This same practice is important in our classrooms. For example, after a recent coaching cycle with a teacher, the post assessment scores weren't as high as we would have liked. This was frustrating and disappointing. Especially because a lot of planning, hard work, and passion went into the unit of study. But now we need to take a deep breath and reflect and refine our instructional practices.
When students in our classes don't do well on assessments it doesn't mean we are bad teachers. It's important to remember that GOOD teachers are the ones that notice when students aren't learning and do something about it. Good teachers are diagnosticians. When students don't perform like we planned or hoped, we notice and begin to diagnose.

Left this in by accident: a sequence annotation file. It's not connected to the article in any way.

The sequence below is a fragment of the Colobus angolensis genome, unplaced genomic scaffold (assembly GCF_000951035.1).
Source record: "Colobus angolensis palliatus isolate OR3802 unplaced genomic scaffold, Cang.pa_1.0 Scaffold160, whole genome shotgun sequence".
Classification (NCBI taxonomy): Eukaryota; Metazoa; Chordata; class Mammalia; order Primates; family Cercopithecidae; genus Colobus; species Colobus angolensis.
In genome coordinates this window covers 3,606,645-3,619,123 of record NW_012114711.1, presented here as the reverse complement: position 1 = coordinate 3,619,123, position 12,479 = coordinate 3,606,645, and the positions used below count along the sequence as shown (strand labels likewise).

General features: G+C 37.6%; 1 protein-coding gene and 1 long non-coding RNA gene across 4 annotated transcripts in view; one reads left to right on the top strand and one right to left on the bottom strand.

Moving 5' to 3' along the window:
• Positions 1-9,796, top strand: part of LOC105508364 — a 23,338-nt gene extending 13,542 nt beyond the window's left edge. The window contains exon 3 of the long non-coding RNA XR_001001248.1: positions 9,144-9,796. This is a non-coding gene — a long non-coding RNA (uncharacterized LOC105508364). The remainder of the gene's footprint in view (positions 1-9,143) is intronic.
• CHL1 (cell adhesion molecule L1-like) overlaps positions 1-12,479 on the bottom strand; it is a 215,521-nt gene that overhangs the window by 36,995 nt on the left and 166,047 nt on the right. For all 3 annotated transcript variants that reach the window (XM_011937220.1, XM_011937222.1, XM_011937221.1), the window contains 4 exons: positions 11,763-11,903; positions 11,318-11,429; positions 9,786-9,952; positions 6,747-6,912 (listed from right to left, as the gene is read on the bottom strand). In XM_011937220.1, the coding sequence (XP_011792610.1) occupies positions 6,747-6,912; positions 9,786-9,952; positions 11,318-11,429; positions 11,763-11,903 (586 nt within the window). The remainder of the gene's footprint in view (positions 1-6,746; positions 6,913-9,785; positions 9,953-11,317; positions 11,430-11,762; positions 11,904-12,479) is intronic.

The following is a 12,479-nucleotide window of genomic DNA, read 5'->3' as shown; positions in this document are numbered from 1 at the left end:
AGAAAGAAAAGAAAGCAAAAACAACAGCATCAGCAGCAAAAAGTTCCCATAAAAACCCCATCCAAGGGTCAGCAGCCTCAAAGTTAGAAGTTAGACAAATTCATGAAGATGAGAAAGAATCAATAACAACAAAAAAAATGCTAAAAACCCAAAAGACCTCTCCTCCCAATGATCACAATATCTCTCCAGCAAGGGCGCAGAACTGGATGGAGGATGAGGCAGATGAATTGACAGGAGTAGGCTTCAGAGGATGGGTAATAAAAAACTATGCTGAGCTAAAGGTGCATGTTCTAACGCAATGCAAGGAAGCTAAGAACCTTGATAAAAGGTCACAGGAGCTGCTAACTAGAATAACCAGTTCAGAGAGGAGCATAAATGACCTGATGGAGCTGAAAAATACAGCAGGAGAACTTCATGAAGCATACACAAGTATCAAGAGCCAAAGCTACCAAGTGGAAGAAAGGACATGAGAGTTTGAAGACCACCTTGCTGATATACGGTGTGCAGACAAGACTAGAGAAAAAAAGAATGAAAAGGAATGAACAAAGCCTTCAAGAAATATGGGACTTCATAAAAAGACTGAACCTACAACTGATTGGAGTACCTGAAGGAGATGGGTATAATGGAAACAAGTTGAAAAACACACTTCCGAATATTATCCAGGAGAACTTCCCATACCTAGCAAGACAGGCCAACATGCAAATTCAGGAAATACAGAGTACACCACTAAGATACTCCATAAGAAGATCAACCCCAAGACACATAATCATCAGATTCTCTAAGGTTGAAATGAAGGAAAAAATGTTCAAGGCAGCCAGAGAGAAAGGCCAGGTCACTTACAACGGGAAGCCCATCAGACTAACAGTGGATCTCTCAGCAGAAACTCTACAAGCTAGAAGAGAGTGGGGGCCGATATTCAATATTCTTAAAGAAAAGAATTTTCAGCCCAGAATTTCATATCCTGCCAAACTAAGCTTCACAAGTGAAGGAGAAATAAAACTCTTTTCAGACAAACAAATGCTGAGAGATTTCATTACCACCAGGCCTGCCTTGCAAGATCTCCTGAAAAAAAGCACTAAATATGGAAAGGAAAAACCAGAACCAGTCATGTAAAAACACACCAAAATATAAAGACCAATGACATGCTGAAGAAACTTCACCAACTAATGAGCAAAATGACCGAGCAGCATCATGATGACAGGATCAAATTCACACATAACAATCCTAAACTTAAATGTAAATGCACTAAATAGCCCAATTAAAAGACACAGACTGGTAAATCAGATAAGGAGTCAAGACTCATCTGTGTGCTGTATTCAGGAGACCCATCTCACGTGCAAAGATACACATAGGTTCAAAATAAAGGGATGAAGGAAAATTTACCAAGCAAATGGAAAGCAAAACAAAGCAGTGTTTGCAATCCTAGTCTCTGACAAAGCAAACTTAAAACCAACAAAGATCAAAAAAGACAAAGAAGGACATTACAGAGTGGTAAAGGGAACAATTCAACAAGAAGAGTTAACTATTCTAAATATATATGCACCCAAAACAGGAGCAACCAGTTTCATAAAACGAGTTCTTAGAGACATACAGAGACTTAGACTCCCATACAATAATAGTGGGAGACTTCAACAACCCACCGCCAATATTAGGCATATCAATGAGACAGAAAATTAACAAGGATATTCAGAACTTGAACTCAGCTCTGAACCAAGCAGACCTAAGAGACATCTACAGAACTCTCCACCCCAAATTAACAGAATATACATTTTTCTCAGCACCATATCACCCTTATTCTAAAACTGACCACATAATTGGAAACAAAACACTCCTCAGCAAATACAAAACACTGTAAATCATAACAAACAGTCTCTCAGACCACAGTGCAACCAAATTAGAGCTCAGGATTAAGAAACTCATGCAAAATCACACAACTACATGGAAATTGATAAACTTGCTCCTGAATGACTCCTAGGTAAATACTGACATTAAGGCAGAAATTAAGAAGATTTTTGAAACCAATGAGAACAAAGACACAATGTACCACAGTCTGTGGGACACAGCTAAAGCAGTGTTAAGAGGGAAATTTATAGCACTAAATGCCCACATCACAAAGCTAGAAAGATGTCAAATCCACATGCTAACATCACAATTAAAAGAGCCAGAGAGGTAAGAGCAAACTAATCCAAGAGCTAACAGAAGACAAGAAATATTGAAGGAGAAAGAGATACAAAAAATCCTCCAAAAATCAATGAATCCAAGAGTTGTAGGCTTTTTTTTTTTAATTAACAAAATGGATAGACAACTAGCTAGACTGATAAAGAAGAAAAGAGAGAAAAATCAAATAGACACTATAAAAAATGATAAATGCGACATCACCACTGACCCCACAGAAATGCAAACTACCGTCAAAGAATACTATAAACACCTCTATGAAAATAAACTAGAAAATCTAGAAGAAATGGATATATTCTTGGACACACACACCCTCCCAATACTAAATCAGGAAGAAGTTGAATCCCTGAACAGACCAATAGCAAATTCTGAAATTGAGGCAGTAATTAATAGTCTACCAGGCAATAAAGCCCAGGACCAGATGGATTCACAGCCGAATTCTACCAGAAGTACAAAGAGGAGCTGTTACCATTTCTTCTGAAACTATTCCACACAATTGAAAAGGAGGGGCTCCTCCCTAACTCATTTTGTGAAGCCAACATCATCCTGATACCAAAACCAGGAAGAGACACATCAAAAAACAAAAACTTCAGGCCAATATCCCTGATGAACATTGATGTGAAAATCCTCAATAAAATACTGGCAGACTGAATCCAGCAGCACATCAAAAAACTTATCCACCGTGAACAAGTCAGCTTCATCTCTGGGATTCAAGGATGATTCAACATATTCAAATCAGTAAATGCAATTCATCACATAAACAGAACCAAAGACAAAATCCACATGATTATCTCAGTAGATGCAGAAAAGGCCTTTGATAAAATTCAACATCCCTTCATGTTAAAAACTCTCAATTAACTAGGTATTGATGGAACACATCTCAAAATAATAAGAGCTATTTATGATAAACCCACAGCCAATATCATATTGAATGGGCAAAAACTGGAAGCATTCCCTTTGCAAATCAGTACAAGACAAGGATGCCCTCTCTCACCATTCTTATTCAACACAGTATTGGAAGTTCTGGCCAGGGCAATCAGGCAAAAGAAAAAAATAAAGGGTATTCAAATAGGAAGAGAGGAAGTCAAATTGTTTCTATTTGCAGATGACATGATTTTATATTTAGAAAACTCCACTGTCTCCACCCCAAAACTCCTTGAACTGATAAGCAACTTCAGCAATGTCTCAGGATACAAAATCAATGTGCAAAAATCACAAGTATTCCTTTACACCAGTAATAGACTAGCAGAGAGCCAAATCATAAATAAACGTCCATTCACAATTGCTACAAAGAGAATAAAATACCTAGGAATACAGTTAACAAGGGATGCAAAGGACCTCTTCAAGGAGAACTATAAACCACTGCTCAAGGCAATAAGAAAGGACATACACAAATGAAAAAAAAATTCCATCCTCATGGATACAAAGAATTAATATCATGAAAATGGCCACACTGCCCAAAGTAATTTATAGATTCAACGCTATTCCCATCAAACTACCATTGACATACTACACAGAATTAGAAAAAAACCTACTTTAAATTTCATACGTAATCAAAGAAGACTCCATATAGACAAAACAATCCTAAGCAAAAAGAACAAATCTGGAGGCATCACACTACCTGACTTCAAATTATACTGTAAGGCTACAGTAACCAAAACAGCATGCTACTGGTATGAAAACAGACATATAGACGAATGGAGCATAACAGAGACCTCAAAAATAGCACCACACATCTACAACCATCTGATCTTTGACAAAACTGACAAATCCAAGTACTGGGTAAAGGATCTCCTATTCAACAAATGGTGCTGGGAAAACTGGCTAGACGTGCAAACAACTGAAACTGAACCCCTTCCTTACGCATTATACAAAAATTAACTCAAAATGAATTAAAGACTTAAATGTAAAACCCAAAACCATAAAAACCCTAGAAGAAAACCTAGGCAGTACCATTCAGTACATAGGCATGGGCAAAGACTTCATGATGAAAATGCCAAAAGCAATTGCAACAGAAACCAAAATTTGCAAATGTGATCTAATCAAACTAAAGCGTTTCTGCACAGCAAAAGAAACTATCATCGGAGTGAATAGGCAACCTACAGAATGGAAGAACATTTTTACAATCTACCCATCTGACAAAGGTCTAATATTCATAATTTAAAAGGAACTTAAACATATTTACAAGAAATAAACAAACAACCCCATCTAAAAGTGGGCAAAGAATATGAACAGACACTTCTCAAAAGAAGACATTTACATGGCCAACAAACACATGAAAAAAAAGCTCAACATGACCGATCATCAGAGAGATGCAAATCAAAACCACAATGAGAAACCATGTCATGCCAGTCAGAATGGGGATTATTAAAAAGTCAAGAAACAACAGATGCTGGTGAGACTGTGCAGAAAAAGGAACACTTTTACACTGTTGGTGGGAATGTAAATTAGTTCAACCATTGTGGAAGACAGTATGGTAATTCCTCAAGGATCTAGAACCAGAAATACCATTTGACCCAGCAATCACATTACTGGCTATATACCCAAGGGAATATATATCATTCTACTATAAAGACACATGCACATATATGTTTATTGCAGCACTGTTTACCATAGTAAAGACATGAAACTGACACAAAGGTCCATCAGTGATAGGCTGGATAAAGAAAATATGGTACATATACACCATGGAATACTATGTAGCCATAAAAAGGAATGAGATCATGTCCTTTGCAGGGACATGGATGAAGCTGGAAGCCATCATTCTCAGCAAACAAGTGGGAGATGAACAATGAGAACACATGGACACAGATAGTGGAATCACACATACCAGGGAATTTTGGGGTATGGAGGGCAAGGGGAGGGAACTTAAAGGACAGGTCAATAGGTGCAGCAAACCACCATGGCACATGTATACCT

Here are three questions we can ask to help us reflect and diagnose when students perform poorly on a post assessment.
- Was my assessment an accurate reflection of my teaching?
- What do the students need right now in order to successfully meet expectations?
- What are some things I might do differently next time I teach this unit?
I am coteaching another reading unit in a different classroom. After reflecting on my previous coaching cycle, this teacher and I have put some of these new strategies in place. We posted the rubric that is used throughout the unit and on post-assessment. Alongside the rubric are exemplar student responses. This tweak will help students visualize the final goals of the unit as well as self-assess throughout the unit.
I am constantly learning new instructional strategies and refining my own practice as a teacher and an instructional coach. I work hard to help support these strategies in classrooms across Cherry Tree. Teachers here keep student learning at the forefront. Even when things don't go quite as planned and students don't perform quite as well as we would have hoped, teachers put on their diagnostician hats and forge forward. Students are in such great hands here!